Legal Recreational Pot Kicks Off In Alaska

Legal Recreational Pot Kicks Off In Alaska

By McCarton Ackerman 02/24/15

Three down, 47 more to go.

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Move over, Colorado and Washington. Alaska has become the latest state to officially legalize recreational marijuana.

The ballot measure to legalize pot that was overwhelmingly approved by Alaskan voters last November goes into effect starting on Tuesday. Under the new law, adults ages 21 and over may now possess up to an ounce of marijuana and six plants for personal use. Private exchanges of the drug are also allowed if money isn’t involved.

Smoking marijuana in public is still strictly forbidden and a $100 fine for lighting up in public will be strictly enforced by law enforcement. The ban on public smoking led marijuana organizers to call off plans for a celebration party in downtown Anchorage.

Marijuana legalization supporters are also calling for quiet celebrations of the new law becoming a reality. Some pro-pot state organizations have also announced plans for advertising campaigns that will recommend safe consumption of the drug.

Despite the sale of marijuana still being banned, rules covering the sale and taxation of it must be adopted by Nov. 24 of this year. State regulators are currently drafting those rules now and will begin accepting business licenses for marijuana-related ventures in February 2016.

Pot shops throughout the state will officially open sometime later that year. Alaskan officials and the state’s alcohol regulatory board are set to hold a meeting this week addressing the sale of pot and other gaps in the legislation.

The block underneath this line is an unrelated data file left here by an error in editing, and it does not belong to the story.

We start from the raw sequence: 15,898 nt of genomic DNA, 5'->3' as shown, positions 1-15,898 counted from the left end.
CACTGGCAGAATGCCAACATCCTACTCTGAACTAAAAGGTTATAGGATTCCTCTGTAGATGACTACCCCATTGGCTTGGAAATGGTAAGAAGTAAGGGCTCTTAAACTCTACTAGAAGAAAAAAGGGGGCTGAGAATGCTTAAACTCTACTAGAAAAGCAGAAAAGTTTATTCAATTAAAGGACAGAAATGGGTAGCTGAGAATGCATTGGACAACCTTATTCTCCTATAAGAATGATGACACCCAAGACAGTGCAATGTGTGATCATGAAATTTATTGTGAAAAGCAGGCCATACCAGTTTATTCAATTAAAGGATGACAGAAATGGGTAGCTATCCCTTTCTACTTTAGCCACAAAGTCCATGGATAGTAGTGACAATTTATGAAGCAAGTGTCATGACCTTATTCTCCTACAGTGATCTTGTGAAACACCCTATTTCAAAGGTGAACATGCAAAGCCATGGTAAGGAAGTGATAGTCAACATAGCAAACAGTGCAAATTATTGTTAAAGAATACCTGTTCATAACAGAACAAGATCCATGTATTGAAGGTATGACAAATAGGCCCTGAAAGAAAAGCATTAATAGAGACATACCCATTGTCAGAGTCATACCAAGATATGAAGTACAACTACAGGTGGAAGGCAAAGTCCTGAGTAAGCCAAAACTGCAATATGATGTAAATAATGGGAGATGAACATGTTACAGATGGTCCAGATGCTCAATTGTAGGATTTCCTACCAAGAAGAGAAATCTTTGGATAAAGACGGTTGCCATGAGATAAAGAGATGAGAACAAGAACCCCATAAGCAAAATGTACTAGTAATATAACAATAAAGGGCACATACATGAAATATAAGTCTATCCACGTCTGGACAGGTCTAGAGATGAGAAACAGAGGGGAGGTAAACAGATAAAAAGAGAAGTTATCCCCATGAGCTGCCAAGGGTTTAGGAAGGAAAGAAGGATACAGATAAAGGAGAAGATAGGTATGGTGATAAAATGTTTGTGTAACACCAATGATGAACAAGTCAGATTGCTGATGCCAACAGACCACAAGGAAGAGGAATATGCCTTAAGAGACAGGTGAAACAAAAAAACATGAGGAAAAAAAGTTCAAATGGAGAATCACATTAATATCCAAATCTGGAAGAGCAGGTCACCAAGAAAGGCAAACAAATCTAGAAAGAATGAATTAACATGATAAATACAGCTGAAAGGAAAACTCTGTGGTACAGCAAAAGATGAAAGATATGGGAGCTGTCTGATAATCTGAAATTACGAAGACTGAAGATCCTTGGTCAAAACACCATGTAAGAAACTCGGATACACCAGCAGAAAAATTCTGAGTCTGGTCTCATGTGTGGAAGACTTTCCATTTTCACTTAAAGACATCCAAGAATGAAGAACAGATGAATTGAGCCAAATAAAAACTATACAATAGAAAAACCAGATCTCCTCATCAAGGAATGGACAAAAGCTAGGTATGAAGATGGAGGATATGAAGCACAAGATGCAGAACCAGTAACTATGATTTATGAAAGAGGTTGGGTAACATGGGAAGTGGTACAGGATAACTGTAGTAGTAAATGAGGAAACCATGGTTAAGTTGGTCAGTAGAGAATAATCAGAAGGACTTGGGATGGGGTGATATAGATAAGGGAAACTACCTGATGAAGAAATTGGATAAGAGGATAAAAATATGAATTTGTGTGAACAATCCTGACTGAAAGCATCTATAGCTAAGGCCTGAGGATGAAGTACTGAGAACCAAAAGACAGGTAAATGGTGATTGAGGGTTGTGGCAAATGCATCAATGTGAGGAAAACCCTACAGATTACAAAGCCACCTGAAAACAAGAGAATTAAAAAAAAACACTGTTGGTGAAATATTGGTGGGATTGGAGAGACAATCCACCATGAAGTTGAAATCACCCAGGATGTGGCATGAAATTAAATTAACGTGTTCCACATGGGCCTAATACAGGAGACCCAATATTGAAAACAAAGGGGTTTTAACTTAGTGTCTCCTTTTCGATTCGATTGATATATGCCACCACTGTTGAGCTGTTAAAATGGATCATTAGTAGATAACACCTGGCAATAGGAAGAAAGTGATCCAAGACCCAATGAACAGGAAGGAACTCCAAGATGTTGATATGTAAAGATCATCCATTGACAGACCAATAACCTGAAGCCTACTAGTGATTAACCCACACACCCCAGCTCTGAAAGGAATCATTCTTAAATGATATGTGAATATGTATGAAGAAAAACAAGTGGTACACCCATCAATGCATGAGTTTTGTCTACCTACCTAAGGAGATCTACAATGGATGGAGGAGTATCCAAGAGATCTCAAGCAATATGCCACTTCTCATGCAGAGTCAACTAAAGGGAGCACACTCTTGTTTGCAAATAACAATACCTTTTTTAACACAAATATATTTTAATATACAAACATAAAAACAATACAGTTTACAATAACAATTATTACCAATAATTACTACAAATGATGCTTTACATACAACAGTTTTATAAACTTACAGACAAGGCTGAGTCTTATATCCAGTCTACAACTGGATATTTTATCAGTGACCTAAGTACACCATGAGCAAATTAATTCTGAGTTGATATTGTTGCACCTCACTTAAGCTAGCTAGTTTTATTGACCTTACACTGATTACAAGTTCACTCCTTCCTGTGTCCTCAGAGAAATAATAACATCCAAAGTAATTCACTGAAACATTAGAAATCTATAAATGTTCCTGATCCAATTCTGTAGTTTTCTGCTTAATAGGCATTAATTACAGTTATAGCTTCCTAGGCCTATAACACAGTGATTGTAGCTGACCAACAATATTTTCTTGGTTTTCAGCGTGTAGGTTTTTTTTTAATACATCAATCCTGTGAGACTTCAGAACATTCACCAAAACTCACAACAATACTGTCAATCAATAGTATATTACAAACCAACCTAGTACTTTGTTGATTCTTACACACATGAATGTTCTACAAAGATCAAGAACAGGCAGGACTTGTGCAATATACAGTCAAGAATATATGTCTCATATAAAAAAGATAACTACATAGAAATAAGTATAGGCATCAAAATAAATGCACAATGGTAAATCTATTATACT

One of the more high-profile individuals in the state who advocated for legal marijuana was KTVA reporter Charlo Greene, who infamously quit her job on the air so that she could maintain her ownership of the Alaska Cannabis Club. In the segment, Greene declared that she “will be dedicating all of my energy toward fighting for freedom and fairness, which begins with legalizing marijuana here in Alaska…and as for this job…not that I have a choice, but fuck it, I quit.”

The following day, she posted a video on YouTube and doubled down on her decision to exit. She told viewers that "there comes a time in each and every one of our lives when we must choose to continue to spectate, or stand up for what's right."

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McCarton Ackerman is a freelance writer and editor living in Portland, Oregon. He has been a contributor for The Fix since October 2011, writing on a wide range of topics ranging from medical marijuana in Colorado to the world's sexiest drug smugglers. Follow him on Linkedin and Twitter.

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